Millennium State Bank of Texas, the Dallas-based bank taken over yesterday, had $67.5 million in such loans, or 81 percent of its total loans.
“The common denominator for most of the bank failures so far has been troubled construction loans,” said Matthew Anderson of Foresight Analytics, an Oakland, California-based real estate research firm. “There’s no easy way out with defaulted construction loans in today’s environment.”
The Illinois banks have a combined 29 branches, which will all open under new ownership by July 6, the FDIC said. Millennium’s lone office will open that day as a unit of Irvine- based State Bank of Texas.
The following table lists the banks that were seized yesterday. Asset and deposit figures are in millions of U.S. dollars.
Failed Bank Buyer Assets Deposits
Founders Bank PrivateBank & Trust 962.5 848.9 Worth, IL Chicago
First National First Financial 166 147 Danville, IL Terre Haute, IN
Millennium State State Bank of Texas 118 115 Dallas Irving
Rock River Bank Harvard State Bank 77 75.8 Oregon, IL Harvard, IL
Elizabeth State Bank Galena State Bank 55.5 50.4 Elizabeth, IL Galena, IL
John Warner State Bank of Lincoln 70 64 Clinton, IL Lincoln, IL
First State Bank First National 36 34 Winchester, IL Beardstown, IL
Collateralized Debt Obligations (derivatives) and Commercial Real Estate. This is a situation that is going to get much, much worse over time. The small local and regional banks’ exposure is immense as many funded enterprises that were larger than they should have been invested in, exposing themselves to too much risk. Investing in securitized debt is just silly for a small institution, again, many of them simply did not understand the risk involved.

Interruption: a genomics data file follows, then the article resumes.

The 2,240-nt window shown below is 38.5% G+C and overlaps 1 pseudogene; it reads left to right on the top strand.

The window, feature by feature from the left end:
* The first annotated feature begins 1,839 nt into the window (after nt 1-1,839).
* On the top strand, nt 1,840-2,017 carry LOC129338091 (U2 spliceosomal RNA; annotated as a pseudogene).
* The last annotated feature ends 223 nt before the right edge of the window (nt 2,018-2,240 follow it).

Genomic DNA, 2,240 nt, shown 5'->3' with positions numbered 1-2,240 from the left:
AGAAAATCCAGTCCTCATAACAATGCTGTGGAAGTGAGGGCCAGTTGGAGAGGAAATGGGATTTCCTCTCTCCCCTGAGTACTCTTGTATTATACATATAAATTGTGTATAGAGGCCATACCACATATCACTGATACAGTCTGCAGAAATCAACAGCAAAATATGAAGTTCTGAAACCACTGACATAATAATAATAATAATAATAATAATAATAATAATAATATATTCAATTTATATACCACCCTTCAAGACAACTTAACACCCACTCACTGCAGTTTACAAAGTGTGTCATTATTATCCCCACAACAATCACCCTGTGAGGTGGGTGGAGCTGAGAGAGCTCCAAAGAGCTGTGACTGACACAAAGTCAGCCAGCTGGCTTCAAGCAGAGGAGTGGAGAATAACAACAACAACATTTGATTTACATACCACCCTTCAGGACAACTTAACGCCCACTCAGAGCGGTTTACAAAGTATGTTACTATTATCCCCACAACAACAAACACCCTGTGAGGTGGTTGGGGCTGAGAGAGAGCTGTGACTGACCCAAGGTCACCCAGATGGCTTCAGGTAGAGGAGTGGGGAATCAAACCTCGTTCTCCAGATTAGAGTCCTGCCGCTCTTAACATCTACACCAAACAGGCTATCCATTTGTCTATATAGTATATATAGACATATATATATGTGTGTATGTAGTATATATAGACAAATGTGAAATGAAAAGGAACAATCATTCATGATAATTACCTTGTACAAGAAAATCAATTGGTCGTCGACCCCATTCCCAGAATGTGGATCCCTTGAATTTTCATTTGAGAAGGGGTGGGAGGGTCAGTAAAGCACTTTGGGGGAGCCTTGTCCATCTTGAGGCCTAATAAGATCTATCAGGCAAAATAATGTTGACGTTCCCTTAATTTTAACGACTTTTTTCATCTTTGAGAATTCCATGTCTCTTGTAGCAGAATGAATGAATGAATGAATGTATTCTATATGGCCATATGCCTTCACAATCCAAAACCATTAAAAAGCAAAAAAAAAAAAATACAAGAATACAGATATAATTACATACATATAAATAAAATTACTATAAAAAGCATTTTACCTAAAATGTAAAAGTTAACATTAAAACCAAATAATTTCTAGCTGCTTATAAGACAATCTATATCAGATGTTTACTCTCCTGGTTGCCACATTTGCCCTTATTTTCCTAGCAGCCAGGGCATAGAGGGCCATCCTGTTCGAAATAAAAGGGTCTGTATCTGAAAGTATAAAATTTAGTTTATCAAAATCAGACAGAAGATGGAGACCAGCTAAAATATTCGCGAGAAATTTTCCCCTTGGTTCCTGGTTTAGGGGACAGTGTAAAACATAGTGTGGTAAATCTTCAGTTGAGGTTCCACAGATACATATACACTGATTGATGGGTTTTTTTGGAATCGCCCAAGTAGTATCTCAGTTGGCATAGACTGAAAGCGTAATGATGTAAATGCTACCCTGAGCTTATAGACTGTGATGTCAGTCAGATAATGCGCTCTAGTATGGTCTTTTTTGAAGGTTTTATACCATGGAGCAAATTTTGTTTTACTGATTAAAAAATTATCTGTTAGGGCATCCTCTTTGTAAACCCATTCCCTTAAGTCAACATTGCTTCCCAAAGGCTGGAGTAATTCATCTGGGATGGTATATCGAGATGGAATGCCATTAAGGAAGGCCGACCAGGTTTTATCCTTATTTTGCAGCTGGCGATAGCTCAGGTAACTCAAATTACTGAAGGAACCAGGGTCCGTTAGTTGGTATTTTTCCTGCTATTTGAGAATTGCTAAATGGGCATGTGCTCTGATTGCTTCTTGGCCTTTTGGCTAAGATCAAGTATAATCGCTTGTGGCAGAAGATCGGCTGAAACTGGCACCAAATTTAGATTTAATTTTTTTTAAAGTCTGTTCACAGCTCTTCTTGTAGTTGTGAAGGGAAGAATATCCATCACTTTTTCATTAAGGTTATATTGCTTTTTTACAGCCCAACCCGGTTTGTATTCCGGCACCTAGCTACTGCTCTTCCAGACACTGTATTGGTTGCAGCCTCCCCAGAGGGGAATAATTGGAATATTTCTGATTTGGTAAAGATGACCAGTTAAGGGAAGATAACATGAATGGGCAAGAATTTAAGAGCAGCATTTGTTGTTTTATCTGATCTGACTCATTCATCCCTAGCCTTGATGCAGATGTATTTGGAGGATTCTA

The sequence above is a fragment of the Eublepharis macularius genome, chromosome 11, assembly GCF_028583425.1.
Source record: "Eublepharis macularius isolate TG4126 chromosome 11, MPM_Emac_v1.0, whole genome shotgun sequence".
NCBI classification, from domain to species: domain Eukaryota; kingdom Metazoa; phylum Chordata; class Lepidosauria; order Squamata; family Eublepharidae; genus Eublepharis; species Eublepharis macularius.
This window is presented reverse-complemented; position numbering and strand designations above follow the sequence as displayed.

As these small banks fail, their parts move up the food chain. Eventually those parts will find their way right back to the very institutions that created the derivatives mess in the first place. The debt needs to be cleared, as in defaulted, but so much of it has been moved onto the government roles that the government has now defaulted on her debt – that’s what “quantitative easing” is – when one can no longer finance their debts, and needs to issue more debt to remain cash solvent, then they are bankrupt and by printing money to buy one’s own debt, we have in fact defaulted to those who hold our debts as the money they will be paid back with is being devalued by that process. This creates a negative feedback loop, a death spiral of debt.
The FDIC is as INSOLVENT as the banks that it backstops. They have no real money as all their fees were added to the general fund and SPENT. Even their ledger balance is now wiped out and they are asking Congress to be replenished. The failure of our debt based system is now accelerating. Small bank failures are but one symptom. Hey, that’s what happens when you live life in the credit fast lane!
The Eagles – Life in the Fast Lane: